Earlier this week, the founder of WeWork, an American company that provides shared workspaces for technology startups and services for other enterprises was shoved out of the company he founded.
Adam Neumann who was also the CEO reached a deal with the company’s majority investor, SoftBank to sever most of his ties with the troubled office-space startup and receive nearly US$1.7 billion windfalls in addition to a US$185 million consulting fee.
WeWork was already in danger of running out of cash in the coming weeks and Adam Neumann was the one responsible as he was accused of having steered the company through a series of poor and needless decisions. The company had to choose a rescue deal from SoftBank.
According to the Wall Street Journal, the deal, which the companies announced late Tuesday, values the company at about US$8 billion, a far cry from what it was aiming for in an initial public offering earlier this year reportedly at US$10 billion and less than the US$47 billion at which a January investment from SoftBank pegged its worth.
While most people were baffled at the payout deal the CEO will get away with, much focus shifts to the amount of funding SoftBank has to date sank in WeWork.
The size of the commitment that SoftBank and its Vision Fund has made to WeWork in the past and now is US$18.5 billion. This is according to the company’s new chairman, Marcelo Claure, a SoftBank executive. But its total equity investment in WeWork is currently pegged at US$13 billion (Excluding the US$5 billion loans).
To put this figure into perspective, the total equity investment amount is nearly six times the total amount of funding raised by African startups over the last 3 years. This is taking into account the highest figure released by either of the reports by Disrupt, Digest Africa, WeeTracker or Partech; The total amount raised by African startups since 2016 is approximately US$2.1 billion.
These are startling figures to think about. Even so, the total equity investment (US$13 billion) also includes the US$1 billion SoftBank made on WeWork in January this year. That single investment alone would have been enough to fund several promising African startups within a calendar year.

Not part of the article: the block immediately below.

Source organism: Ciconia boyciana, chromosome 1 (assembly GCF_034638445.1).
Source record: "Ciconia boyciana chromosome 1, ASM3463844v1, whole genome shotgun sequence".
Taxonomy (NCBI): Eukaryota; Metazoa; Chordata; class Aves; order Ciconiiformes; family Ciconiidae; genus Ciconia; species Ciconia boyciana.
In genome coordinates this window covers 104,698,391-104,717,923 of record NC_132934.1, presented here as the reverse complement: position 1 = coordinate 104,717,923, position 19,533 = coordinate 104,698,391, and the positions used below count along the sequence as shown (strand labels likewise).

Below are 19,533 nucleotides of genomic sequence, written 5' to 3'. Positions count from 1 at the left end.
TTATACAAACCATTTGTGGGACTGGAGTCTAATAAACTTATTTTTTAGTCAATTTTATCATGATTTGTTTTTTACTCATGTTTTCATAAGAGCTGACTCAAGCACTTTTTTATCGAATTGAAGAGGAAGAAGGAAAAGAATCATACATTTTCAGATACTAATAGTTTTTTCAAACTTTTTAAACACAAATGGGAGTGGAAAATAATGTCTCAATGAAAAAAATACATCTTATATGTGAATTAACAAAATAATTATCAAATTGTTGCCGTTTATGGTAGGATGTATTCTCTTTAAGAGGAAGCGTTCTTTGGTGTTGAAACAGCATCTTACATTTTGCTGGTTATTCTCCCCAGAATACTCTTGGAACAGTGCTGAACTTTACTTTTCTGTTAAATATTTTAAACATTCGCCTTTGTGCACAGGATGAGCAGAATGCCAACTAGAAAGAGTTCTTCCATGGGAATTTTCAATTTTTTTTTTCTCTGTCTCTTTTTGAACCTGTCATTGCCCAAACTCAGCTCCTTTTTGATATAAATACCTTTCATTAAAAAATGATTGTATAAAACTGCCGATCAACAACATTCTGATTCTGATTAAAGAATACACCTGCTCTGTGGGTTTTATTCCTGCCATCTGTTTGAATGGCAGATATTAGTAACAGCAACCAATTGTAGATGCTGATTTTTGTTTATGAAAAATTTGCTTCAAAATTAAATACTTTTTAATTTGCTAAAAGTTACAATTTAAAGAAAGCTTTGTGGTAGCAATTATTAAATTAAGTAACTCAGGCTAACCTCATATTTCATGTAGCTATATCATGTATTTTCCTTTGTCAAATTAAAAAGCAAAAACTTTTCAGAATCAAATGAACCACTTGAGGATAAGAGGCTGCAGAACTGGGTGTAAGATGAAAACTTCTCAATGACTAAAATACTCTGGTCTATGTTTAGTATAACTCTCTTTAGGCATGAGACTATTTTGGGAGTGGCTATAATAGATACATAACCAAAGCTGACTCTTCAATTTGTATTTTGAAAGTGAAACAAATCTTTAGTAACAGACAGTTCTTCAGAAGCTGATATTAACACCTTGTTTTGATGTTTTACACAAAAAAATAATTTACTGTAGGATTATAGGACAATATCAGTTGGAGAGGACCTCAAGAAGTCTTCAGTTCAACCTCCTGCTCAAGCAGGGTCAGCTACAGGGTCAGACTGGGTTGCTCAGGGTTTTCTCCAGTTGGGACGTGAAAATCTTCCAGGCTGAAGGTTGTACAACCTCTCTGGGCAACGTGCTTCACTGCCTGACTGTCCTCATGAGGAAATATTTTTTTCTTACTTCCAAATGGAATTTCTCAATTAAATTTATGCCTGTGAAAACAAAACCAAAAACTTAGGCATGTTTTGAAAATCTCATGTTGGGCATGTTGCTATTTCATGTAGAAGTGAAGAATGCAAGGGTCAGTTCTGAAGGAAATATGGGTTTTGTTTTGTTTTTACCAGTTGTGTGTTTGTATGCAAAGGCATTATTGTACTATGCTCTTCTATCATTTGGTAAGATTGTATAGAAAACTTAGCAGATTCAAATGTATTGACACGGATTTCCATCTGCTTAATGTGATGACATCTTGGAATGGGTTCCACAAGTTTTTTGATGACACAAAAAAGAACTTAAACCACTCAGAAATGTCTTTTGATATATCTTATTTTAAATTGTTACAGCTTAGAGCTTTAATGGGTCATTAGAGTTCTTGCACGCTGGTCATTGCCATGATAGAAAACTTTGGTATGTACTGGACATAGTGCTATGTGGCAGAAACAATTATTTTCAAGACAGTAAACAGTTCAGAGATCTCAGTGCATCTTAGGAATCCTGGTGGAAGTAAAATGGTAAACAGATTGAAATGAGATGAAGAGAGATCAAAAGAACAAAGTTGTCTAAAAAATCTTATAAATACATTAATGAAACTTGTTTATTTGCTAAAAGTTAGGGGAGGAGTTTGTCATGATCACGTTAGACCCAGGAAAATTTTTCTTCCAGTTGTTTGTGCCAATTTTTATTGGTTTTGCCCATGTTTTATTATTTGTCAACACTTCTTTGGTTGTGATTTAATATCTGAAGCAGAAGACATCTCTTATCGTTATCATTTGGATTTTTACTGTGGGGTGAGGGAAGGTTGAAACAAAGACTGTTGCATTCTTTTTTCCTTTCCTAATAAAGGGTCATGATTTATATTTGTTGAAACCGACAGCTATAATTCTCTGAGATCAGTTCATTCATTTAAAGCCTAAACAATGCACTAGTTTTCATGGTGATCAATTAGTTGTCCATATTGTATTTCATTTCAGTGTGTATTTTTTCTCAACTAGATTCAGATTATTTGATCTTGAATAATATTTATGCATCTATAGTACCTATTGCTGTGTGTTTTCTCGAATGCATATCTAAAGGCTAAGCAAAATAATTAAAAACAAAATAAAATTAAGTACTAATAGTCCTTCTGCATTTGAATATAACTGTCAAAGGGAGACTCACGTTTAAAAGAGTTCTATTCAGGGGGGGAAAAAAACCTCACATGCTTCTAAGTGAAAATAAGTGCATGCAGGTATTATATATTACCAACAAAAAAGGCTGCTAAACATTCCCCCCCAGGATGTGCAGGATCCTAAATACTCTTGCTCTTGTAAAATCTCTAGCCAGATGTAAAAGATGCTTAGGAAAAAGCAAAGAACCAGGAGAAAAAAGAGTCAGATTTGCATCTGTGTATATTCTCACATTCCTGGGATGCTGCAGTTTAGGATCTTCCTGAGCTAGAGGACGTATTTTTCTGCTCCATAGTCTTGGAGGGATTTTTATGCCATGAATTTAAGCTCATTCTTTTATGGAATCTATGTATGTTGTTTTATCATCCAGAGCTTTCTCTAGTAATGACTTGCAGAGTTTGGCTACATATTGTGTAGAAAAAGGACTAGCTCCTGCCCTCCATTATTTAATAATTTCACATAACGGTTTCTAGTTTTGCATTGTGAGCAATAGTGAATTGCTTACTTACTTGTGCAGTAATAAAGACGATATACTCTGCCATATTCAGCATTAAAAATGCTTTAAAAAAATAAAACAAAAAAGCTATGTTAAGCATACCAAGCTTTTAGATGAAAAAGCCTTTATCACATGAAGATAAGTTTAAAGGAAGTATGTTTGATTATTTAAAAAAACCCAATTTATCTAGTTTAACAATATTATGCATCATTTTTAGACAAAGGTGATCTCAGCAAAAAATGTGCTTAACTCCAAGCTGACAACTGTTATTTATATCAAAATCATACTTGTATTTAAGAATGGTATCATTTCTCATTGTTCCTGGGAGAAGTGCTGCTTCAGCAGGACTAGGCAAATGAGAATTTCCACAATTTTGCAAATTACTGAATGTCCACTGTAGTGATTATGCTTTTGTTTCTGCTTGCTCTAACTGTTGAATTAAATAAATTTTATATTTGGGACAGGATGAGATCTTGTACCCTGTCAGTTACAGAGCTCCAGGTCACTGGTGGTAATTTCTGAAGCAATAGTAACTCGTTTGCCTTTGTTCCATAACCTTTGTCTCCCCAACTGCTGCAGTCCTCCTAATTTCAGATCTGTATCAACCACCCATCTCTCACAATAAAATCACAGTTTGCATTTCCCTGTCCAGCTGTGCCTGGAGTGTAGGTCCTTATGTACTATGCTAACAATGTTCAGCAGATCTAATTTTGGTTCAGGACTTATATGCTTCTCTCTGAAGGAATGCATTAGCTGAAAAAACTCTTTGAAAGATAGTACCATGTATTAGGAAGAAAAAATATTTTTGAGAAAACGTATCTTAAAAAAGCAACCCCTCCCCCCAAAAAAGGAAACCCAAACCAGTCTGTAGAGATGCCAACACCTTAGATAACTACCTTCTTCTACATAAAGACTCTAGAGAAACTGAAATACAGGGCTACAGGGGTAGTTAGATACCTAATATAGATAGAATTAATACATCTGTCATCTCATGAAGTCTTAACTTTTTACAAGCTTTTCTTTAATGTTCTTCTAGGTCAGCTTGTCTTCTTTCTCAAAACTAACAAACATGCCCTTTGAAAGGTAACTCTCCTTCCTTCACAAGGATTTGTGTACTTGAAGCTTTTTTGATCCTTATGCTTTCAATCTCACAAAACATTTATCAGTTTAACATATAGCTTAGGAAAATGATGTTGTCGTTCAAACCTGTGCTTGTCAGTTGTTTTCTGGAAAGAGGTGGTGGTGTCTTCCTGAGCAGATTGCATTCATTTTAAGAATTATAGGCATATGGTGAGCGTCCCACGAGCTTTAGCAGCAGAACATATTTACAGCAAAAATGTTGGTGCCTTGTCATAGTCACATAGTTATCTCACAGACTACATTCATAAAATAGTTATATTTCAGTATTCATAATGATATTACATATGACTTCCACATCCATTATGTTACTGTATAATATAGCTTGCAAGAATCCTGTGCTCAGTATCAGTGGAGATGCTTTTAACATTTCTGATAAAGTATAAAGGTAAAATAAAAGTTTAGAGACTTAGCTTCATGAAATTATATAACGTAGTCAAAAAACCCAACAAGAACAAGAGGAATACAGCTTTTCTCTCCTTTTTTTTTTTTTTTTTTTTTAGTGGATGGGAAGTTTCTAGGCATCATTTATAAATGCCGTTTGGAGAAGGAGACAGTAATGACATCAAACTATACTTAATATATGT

SoftBank Vision Fund is a US$100 billion behemoth – the world’s largest technology investor – that has massively disrupted startup investment and deployed more than US$80 billion across startups in Asia and Silicon Valley. The fund is yet to make any investment on any African startup or shown interest to ever plan on making any investment on the continent.
The fund invests from upwards of US$100 million in a single round in any growth stage technology companies. Andela is the only startup from Africa to have gobbled up such kind of amount in a single round.
Of course, any player within the African technology and startup landscape would slaver at the thought of such a fund making forays in the continent. That would mean more deserving startups having access to more funding opportunities.
Probably as they plan to launch Vision Fund II which will also be a US$100 billion fund, a first-time focus on Africa would be an ideal bet. The continent now has a mature tech ecosystem where more startups are now providing homegrown solution serving large markets across the continent and not just a single country.
And here in Africa, the SoftBank will find a different breed of entrepreneurs; and unlike Neumann and co who seemed to zealously burn through the billions of dollars without flickering an eye, African entrepreneurs are religious about startup capital – they will devoutly maximize on that US$10,000 pre-seed capital they were able to raise after two years of operation just to move their startup from point A to B. You can imagine what a US$3 billion fund for African startups can do.
In addition, the signing of the Africa Continental Free Trade Area (AfCFTA) – which will be the world largest free trade area once completed, provides high growth startups like Kobo360, Twiga Foods, Lori among others. with access to markets across 54 countries. This means that for growth-stage investors like SoftBank Group Corp. Africa in itself where growth-stage funding is needed provides a very fertile ground for their kind of investments.